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Optimal Majority Rule in Referenda


  • Qingqing Cheng

    () (Department of Theory, Party School of Haimen Committee of CPC (Haimen Administration Institute), Haimen 226100, China)

  • Ming Li

    () (1455 Boulevard de Maisonneuve Ouest, Department of Economics, Concordia University, Montreal, QC H3G 1M8, Canada
    CIRANO, Montreal, QC H3A 2M8, Canada
    CIREQ, Montreal, QC H3T 1N8, Canada)


Adopting the group turnout model of Herrera and Mattozzi, J. Eur. Econ. Assoc. 2010 , 8 , 838–871, we investigate direct democracy with supermajority rule and different preference intensities for two sides of a referendum: Reform versus status quo. Two parties spend money and effort to mobilize their voters. We characterize the set of pure strategy Nash equilibria. We investigate the optimal majority rule that maximizes voters’ welfare. Using an example, we show that the relationship between the optimal majority rule and the preference intensity is not monotonic—the optimal majority rule is initially decreasing and then increasing in the preference intensity of the status quo side. We also show that when the preference intensity of the status quo side is higher, the easiness to mobilize voters on the status quo side is lower, or the payoff that the reform party receives is higher, the optimal majority rule is more likely to be supermajority.

Suggested Citation

  • Qingqing Cheng & Ming Li, 2019. "Optimal Majority Rule in Referenda," Games, MDPI, Open Access Journal, vol. 10(2), pages 1-23, June.
  • Handle: RePEc:gam:jgames:v:10:y:2019:i:2:p:25-:d:236869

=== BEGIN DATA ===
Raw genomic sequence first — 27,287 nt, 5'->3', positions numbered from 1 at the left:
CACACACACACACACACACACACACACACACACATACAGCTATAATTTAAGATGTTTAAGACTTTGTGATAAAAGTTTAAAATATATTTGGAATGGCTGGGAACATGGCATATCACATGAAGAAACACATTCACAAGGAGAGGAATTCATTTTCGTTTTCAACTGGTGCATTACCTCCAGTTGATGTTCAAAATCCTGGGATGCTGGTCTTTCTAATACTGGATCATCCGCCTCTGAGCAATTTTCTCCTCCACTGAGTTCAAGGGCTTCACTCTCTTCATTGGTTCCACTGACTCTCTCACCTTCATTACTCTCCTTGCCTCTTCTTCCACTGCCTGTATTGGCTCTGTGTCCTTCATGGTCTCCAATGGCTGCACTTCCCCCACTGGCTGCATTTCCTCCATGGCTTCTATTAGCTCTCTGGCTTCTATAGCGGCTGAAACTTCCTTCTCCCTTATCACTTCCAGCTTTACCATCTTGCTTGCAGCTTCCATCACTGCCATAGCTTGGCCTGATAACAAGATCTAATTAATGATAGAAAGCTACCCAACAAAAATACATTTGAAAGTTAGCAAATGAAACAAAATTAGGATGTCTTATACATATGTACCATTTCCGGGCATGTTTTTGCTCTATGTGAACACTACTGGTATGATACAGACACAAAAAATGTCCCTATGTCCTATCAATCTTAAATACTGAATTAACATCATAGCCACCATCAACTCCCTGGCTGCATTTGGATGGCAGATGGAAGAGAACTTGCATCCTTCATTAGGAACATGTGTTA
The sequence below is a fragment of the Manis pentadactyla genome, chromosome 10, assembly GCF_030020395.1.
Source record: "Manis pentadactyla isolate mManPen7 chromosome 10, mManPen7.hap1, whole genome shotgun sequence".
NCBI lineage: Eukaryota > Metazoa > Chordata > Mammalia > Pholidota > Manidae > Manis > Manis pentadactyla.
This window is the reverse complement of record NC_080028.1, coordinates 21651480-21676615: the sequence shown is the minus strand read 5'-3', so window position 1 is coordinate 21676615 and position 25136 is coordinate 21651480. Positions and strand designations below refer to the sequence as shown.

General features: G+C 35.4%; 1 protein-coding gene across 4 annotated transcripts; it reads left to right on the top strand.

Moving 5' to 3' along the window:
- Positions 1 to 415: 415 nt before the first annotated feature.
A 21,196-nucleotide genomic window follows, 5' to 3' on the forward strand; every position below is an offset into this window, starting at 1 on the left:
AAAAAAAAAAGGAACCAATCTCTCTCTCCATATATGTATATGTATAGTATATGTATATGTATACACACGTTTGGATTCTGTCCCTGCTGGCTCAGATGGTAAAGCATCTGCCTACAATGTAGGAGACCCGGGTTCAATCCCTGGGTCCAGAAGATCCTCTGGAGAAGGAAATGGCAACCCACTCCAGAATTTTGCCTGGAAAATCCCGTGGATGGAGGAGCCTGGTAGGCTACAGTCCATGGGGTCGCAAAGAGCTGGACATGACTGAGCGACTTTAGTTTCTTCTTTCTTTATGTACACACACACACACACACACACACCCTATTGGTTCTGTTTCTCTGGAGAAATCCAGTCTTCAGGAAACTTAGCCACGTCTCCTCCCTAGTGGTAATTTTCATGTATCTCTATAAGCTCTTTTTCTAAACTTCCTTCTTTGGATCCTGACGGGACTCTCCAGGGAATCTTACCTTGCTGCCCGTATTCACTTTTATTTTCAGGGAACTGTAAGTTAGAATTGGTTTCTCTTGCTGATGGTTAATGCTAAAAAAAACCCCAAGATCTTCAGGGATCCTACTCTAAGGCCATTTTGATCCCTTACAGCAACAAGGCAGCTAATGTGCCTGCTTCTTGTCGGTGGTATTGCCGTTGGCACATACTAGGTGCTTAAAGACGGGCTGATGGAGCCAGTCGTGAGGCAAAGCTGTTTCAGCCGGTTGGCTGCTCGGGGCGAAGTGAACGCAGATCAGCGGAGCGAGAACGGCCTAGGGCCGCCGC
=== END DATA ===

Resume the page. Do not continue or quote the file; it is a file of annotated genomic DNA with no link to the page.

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    References listed on IDEAS

    1. Matthias Messner & Mattias K. Polborn, 2004. "Voting on Majority Rules," Review of Economic Studies, Oxford University Press, vol. 71(1), pages 115-132.
    2. Jörg L Spenkuch & David Toniatti, 2018. "Political Advertising and Election Results," The Quarterly Journal of Economics, Oxford University Press, vol. 133(4), pages 1981-2036.
    3. Barry Nalebuff & Ron Shachar, 1999. "Follow the Leader: Theory and Evidence on Political Participation," American Economic Review, American Economic Association, vol. 89(3), pages 525-547, June.
    4. Dal Bo, Ernesto, 2006. "Committees with supermajority voting yield commitment with flexibility," Journal of Public Economics, Elsevier, vol. 90(4-5), pages 573-599, May.
    5. Attanasi, Giuseppe & Corazzini, Luca & Passarelli, Francesco, 2017. "Voting as a lottery," Journal of Public Economics, Elsevier, vol. 146(C), pages 129-137.
    6. Martin J. Osborne & Matthew A. Turner, 2010. "Cost Benefit Analyses versus Referenda," Journal of Political Economy, University of Chicago Press, vol. 118(1), pages 156-187, February.
    7. Snyder, James M, 1989. "Election Goals and the Allocation of Campaign Resources," Econometrica, Econometric Society, vol. 57(3), pages 637-660, May.
    8. Rae, Douglas W., 1969. "Decision-Rules and Individual Values in Constitutional Choice," American Political Science Review, Cambridge University Press, vol. 63(1), pages 40-56, March.
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    More about this item


    referendum; majority rule; supermajority; mobilization; social welfare;

    JEL classification:

    • C - Mathematical and Quantitative Methods
    • C7 - Mathematical and Quantitative Methods - - Game Theory and Bargaining Theory
    • C70 - Mathematical and Quantitative Methods - - Game Theory and Bargaining Theory - - - General
    • C71 - Mathematical and Quantitative Methods - - Game Theory and Bargaining Theory - - - Cooperative Games
    • C72 - Mathematical and Quantitative Methods - - Game Theory and Bargaining Theory - - - Noncooperative Games
    • C73 - Mathematical and Quantitative Methods - - Game Theory and Bargaining Theory - - - Stochastic and Dynamic Games; Evolutionary Games


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